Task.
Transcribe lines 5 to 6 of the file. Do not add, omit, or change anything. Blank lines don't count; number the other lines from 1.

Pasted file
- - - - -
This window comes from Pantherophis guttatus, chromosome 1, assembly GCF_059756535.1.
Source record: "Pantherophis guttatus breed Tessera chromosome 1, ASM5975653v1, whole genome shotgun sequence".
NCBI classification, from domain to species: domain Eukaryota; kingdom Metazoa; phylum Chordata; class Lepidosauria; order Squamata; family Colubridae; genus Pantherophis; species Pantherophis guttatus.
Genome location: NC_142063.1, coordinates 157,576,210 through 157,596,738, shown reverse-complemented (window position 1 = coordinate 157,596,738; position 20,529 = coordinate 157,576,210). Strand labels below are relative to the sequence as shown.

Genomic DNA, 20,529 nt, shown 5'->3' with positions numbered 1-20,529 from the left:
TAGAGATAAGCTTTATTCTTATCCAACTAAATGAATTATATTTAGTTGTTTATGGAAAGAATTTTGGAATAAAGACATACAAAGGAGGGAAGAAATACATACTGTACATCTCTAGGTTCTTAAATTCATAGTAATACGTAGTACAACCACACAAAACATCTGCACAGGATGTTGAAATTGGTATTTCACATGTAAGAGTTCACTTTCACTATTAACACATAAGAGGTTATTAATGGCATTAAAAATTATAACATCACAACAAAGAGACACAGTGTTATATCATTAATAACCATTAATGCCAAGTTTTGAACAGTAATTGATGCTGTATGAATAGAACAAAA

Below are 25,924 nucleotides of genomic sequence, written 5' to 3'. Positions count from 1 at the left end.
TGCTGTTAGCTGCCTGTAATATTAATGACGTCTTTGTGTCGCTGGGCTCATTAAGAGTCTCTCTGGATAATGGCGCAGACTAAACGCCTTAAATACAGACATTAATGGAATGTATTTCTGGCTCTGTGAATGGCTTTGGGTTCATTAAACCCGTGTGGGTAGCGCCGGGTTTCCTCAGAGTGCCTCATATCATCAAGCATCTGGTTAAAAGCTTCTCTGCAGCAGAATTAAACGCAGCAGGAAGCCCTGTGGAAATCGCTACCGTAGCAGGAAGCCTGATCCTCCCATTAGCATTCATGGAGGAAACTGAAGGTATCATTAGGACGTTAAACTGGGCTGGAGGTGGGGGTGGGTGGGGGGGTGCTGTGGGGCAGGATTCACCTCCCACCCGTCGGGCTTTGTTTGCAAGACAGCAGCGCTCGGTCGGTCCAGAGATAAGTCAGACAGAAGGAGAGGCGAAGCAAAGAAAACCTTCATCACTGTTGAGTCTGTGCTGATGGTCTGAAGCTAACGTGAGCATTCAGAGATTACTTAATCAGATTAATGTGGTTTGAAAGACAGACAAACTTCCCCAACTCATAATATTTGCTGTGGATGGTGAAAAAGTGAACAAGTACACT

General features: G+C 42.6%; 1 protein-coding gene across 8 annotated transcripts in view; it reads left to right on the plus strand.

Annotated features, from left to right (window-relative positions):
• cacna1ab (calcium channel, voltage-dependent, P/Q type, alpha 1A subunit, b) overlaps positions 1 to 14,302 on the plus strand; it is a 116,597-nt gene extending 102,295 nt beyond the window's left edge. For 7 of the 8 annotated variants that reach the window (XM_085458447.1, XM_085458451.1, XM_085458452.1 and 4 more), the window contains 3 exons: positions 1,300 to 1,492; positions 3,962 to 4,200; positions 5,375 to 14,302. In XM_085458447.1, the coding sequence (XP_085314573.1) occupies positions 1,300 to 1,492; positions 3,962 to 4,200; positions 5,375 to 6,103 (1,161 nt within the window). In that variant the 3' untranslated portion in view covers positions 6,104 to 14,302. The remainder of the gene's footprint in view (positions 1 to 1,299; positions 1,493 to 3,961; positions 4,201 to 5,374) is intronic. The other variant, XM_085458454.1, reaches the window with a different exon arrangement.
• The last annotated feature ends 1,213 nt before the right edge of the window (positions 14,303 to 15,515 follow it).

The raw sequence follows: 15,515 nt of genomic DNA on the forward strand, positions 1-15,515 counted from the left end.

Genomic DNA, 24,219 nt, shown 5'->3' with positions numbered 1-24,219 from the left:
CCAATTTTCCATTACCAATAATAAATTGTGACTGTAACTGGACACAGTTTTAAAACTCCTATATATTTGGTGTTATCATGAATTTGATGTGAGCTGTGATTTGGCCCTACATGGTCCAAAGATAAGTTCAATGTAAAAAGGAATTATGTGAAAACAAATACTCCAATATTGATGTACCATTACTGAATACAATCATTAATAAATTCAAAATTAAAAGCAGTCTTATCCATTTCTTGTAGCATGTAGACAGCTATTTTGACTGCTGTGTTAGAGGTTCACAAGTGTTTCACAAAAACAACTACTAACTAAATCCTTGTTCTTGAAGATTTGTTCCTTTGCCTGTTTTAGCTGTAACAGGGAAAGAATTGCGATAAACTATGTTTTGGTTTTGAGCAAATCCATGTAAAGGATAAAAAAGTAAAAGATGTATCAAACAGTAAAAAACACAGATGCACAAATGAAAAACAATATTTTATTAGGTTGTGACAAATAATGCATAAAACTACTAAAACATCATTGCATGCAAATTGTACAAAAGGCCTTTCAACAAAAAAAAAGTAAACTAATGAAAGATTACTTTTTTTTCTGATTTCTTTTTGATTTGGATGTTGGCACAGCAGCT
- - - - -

Genomic DNA, 20,529 nt, shown 5'->3' with positions numbered 1-20,529 from the left:
TAGAGATAAGCTTTATTCTTATCCAACTAAATGAATTATATTTAGTTGTTTATGGAAAGAATTTTGGAATAAAGACATACAAAGGAGGGAAGAAATACATACTGTACATCTCTAGGTTCTTAAATTCATAGTAATACGTAGTACAACCACACAAAACATCTGCACAGGATGTTGAAATTGGTATTTCACATGTAAGAGTTCACTTTCACTATTAACACATAAGAGGTTATTAATGGCATTAAAAATTATAACATCACAACAAAGAGACACAGTGTTATATCATTAATAACCATTAATGCCAAGTTTTGAACAGTAATTGATGCTGTATGAATAGAACAAAA